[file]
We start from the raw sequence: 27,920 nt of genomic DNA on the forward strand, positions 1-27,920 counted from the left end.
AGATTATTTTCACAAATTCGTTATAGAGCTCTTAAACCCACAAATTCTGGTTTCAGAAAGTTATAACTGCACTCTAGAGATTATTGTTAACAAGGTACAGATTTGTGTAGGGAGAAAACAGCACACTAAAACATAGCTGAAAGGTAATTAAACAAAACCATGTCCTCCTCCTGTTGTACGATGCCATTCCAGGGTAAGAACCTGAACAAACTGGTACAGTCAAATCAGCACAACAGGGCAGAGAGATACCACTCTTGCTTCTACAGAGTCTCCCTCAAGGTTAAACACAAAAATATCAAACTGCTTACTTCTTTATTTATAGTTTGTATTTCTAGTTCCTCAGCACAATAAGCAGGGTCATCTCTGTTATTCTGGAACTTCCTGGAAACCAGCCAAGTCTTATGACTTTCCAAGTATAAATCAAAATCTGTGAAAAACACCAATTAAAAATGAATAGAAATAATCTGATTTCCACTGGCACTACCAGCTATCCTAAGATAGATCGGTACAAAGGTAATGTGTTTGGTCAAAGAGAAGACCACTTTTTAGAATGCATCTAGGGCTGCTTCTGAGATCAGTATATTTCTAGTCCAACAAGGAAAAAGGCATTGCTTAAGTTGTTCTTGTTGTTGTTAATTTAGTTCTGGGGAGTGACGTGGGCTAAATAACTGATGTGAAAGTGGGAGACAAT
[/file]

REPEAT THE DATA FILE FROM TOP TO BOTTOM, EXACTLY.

We start from the raw sequence: 27,920 nt of genomic DNA on the forward strand, positions 1-27,920 counted from the left end.
AGATTATTTTCACAAATTCGTTATAGAGCTCTTAAACCCACAAATTCTGGTTTCAGAAAGTTATAACTGCACTCTAGAGATTATTGTTAACAAGGTACAGATTTGTGTAGGGAGAAAACAGCACACTAAAACATAGCTGAAAGGTAATTAAACAAAACCATGTCCTCCTCCTGTTGTACGATGCCATTCCAGGGTAAGAACCTGAACAAACTGGTACAGTCAAATCAGCACAACAGGGCAGAGAGATACCACTCTTGCTTCTACAGAGTCTCCCTCAAGGTTAAACACAAAAATATCAAACTGCTTACTTCTTTATTTATAGTTTGTATTTCTAGTTCCTCAGCACAATAAGCAGGGTCATCTCTGTTATTCTGGAACTTCCTGGAAACCAGCCAAGTCTTATGACTTTCCAAGTATAAATCAAAATCTGTGAAAAACACCAATTAAAAATGAATAGAAATAATCTGATTTCCACTGGCACTACCAGCTATCCTAAGATAGATCGGTACAAAGGTAATGTGTTTGGTCAAAGAGAAGACCACTTTTTAGAATGCATCTAGGGCTGCTTCTGAGATCAGTATATTTCTAGTCCAACAAGGAAAAAGGCATTGCTTAAGTTGTTCTTGTTGTTGTTAATTTAGTTCTGGGGAGTGACGTGGGCTAAATAACTGATGTGAAAGTGGGAGACAAT